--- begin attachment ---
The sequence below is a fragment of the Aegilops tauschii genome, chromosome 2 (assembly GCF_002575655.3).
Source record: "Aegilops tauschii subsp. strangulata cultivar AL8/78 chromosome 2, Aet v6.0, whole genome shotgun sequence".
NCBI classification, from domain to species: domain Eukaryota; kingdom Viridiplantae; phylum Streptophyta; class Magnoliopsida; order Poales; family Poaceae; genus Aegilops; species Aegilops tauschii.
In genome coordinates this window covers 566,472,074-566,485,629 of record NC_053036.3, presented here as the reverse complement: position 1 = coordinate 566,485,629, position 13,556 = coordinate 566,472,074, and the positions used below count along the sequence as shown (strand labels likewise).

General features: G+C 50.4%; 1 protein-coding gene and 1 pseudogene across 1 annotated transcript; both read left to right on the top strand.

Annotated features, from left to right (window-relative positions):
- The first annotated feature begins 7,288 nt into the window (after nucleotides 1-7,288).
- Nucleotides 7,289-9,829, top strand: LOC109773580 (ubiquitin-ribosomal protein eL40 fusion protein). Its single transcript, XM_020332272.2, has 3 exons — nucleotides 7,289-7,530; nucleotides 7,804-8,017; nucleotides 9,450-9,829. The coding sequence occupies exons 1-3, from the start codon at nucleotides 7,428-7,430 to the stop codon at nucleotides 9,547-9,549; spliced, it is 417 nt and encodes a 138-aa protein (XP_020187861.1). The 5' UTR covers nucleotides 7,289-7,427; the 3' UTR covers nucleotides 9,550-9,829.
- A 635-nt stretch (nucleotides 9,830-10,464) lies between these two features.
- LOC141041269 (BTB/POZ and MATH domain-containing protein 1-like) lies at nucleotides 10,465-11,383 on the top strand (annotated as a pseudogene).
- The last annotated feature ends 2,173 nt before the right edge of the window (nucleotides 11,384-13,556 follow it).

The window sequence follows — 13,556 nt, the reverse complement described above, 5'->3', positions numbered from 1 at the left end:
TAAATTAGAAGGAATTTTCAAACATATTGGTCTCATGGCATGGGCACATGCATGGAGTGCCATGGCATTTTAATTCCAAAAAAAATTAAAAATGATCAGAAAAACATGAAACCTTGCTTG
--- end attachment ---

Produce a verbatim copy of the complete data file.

The sequence below is a fragment of the Aegilops tauschii genome, chromosome 2 (assembly GCF_002575655.3).
Source record: "Aegilops tauschii subsp. strangulata cultivar AL8/78 chromosome 2, Aet v6.0, whole genome shotgun sequence".
NCBI classification, from domain to species: domain Eukaryota; kingdom Viridiplantae; phylum Streptophyta; class Magnoliopsida; order Poales; family Poaceae; genus Aegilops; species Aegilops tauschii.
In genome coordinates this window covers 566,472,074-566,485,629 of record NC_053036.3, presented here as the reverse complement: position 1 = coordinate 566,485,629, position 13,556 = coordinate 566,472,074, and the positions used below count along the sequence as shown (strand labels likewise).

General features: G+C 50.4%; 1 protein-coding gene and 1 pseudogene across 1 annotated transcript; both read left to right on the top strand.

Annotated features, from left to right (window-relative positions):
- The first annotated feature begins 7,288 nt into the window (after nucleotides 1-7,288).
- Nucleotides 7,289-9,829, top strand: LOC109773580 (ubiquitin-ribosomal protein eL40 fusion protein). Its single transcript, XM_020332272.2, has 3 exons — nucleotides 7,289-7,530; nucleotides 7,804-8,017; nucleotides 9,450-9,829. The coding sequence occupies exons 1-3, from the start codon at nucleotides 7,428-7,430 to the stop codon at nucleotides 9,547-9,549; spliced, it is 417 nt and encodes a 138-aa protein (XP_020187861.1). The 5' UTR covers nucleotides 7,289-7,427; the 3' UTR covers nucleotides 9,550-9,829.
- A 635-nt stretch (nucleotides 9,830-10,464) lies between these two features.
- LOC141041269 (BTB/POZ and MATH domain-containing protein 1-like) lies at nucleotides 10,465-11,383 on the top strand (annotated as a pseudogene).
- The last annotated feature ends 2,173 nt before the right edge of the window (nucleotides 11,384-13,556 follow it).

The window sequence follows — 13,556 nt, the reverse complement described above, 5'->3', positions numbered from 1 at the left end:
TAAATTAGAAGGAATTTTCAAACATATTGGTCTCATGGCATGGGCACATGCATGGAGTGCCATGGCATTTTAATTCCAAAAAAAATTAAAAATGATCAGAAAAACATGAAACCTTGCTTG